Written by Steve Patterson. One of the things I love to do in my spare time is digitize old photos, scanning them into my computer so I can retouch them in Photoshop, then printing off newly restored versions of them or just saving them to CD or DVD for safekeeping. Of course, with no shortage of old photos lying around and a serious shortage of spare time, scanning, cropping and straightening each image individually can take too long. Fortunately, there's no need to do that thanks to an amazing feature first introduced back in Photoshop CS, the Crop and Straighten Photos command. With it, we can scan multiple images at once with our flatbed scanner, then let Photoshop automatically crop them, straighten them and open each photo for us in its own separate document, all in a matter of seconds!
Here's how it works. First, place as many photos as you'd like (or at least, as many as you can fit) onto your scanner, making sure to leave some empty space around each one so they don't overlap. Photoshop isn't capable of actually scanning images, so you'll need to use either the software your scanner came with or a third party program like VueScan or SilverFast to scan the photos. Save your file in the TIFF format for best image quality, then open it in Photoshop.Download our tutorials as print-ready PDFs!
Here's my file after scanning four images at once. Notice that I put no effort at all into making sure the images were positioned properly on the scanner (they're all crooked). The only thing I made sure of was that none of the photos were overlapping each other, otherwise Photoshop would run into problems when trying to separate them:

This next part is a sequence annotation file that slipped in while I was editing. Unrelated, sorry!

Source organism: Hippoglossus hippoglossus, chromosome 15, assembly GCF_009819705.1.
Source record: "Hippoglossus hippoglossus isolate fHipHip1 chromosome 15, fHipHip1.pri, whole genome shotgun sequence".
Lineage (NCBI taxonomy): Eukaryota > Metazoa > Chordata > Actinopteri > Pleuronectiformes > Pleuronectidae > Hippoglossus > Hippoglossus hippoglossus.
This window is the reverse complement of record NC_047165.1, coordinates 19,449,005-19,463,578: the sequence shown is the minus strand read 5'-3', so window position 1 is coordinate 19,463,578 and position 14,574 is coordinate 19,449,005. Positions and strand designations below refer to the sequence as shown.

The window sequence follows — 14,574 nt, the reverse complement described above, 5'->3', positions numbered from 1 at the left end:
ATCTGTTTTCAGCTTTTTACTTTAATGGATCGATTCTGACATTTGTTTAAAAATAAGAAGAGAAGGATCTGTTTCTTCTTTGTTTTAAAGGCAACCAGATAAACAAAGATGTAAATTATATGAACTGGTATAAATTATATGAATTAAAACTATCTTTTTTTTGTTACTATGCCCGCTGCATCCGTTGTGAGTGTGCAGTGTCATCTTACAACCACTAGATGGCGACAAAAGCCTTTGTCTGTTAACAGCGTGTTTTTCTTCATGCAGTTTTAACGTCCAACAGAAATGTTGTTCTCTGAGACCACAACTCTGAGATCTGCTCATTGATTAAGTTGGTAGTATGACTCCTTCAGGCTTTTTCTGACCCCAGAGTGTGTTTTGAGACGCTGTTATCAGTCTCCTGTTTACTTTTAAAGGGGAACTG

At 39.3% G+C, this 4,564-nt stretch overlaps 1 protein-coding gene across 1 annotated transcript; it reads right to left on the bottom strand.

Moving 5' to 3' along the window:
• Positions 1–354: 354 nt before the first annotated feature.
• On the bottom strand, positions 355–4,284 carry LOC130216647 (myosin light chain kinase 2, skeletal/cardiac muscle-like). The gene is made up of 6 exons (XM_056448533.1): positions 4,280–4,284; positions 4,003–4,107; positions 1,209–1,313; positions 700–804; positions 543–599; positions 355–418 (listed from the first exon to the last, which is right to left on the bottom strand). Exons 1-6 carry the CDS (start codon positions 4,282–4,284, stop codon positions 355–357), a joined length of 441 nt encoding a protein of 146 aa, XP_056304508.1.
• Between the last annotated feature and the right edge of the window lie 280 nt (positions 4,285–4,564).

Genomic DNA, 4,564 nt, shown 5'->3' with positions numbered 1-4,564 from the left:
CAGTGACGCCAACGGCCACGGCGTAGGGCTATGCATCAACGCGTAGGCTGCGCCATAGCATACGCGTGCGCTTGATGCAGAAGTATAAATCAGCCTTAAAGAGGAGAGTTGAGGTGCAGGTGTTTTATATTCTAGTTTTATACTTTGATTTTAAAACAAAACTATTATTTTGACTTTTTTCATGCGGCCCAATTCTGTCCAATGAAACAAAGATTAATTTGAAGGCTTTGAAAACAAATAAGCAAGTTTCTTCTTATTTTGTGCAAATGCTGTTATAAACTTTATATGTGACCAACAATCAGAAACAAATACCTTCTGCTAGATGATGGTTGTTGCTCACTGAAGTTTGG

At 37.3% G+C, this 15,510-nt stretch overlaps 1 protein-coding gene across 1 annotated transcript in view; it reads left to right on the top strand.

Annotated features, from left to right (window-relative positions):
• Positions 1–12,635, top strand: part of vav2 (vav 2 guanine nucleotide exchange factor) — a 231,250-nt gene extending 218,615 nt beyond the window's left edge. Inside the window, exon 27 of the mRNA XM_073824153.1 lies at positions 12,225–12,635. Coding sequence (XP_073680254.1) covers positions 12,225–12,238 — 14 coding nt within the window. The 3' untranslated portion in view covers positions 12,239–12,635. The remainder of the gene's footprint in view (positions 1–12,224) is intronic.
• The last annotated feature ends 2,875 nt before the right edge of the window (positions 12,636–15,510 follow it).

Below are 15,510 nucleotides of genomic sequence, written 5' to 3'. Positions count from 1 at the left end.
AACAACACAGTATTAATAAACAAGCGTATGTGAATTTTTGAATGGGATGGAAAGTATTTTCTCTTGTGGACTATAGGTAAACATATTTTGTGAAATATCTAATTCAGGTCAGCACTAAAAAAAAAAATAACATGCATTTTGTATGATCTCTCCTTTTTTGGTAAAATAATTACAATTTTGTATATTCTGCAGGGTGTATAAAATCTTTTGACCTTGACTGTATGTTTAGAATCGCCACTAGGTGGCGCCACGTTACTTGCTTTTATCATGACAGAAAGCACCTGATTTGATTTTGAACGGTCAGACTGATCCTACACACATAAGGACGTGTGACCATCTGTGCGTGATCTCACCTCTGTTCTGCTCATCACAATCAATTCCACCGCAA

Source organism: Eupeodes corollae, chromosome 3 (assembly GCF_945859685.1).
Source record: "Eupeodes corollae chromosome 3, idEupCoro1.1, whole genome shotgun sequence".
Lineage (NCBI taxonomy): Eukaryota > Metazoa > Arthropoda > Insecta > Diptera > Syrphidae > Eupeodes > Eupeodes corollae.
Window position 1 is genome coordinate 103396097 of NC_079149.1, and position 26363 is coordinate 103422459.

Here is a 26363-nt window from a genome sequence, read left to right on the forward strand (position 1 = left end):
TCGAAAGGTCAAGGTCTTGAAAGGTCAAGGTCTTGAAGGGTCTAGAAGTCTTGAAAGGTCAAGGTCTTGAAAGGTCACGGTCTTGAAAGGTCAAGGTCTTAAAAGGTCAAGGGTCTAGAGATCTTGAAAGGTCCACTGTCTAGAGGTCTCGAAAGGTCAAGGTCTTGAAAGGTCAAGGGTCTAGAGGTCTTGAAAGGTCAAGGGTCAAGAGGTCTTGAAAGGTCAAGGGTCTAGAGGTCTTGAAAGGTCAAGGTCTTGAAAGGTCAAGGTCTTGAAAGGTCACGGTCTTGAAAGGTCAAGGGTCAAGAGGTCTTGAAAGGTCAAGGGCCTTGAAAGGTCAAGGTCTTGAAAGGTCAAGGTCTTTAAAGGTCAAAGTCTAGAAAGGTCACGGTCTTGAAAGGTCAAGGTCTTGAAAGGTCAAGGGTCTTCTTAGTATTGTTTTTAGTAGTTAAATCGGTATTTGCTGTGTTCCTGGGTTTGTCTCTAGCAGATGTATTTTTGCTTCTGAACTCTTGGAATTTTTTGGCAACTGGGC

At this point, all four photos are part of a single larger image, but what I need is for them to be separated into their own individual documents. I could separate them manually by drawing selections around each image, copying each one to its own layer and creating new documents from the individual layers, but then I'd still need to crop and straighten each one myself and I'm already getting bored just thinking about it. A better way is to let Photoshop automatically do all that work for me!
To do that, go up to the File menu in the Menu Bar along the top of the screen, choose Automate, and then choose Crop and Straighten Photos:
That's all there is to it, and within seconds, Photoshop examines the file, makes a copy of each of the photos, opens each one in its own document window, and does its best job to crop and straighten each image, all with no effort from us:
For a command that runs entirely on auto-pilot, Photoshop did a remarkable job of separating each image from the original scan. Did it do an equally good job at cropping and straightening them? For the most part, yes, although if we look at this image, we see that it's still a little crooked:
As powerful and impressive as it is, the Crop and Straighten Photos command still leaves an occasional minor problem like this behind. To correct it, simply crop and straighten the photo manually with Photoshop's Crop Tool. First, select the Crop Tool from the Tools panel:
With the Crop Tool selected, click and drag out a cropping border around the area you want to keep. Rotate the cropping border to straighten the image by moving your cursor into the area outside the border, then clicking and dragging with your mouse to rotate it:
Press Enter (Win) / Return (Mac) when you're done to crop and straighten the image:
And there we have it! That's how to crop, straighten and open multiple scanned photos in Photoshop! Check out our Photo Retouching section for more Photoshop image editing tutorials!